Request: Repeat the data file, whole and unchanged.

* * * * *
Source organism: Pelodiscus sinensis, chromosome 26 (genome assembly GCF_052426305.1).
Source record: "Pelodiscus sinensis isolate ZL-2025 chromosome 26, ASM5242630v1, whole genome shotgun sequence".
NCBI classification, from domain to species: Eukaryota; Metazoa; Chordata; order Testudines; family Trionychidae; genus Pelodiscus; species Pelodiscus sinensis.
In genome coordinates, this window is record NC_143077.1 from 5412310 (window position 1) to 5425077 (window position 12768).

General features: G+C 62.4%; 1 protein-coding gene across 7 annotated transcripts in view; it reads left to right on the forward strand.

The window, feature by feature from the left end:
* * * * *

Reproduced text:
Source organism: Pelodiscus sinensis, chromosome 26 (genome assembly GCF_052426305.1).
Source record: "Pelodiscus sinensis isolate ZL-2025 chromosome 26, ASM5242630v1, whole genome shotgun sequence".
NCBI classification, from domain to species: Eukaryota; Metazoa; Chordata; order Testudines; family Trionychidae; genus Pelodiscus; species Pelodiscus sinensis.
In genome coordinates, this window is record NC_143077.1 from 5412310 (window position 1) to 5425077 (window position 12768).

General features: G+C 62.4%; 1 protein-coding gene across 7 annotated transcripts in view; it reads left to right on the forward strand.

The window, feature by feature from the left end: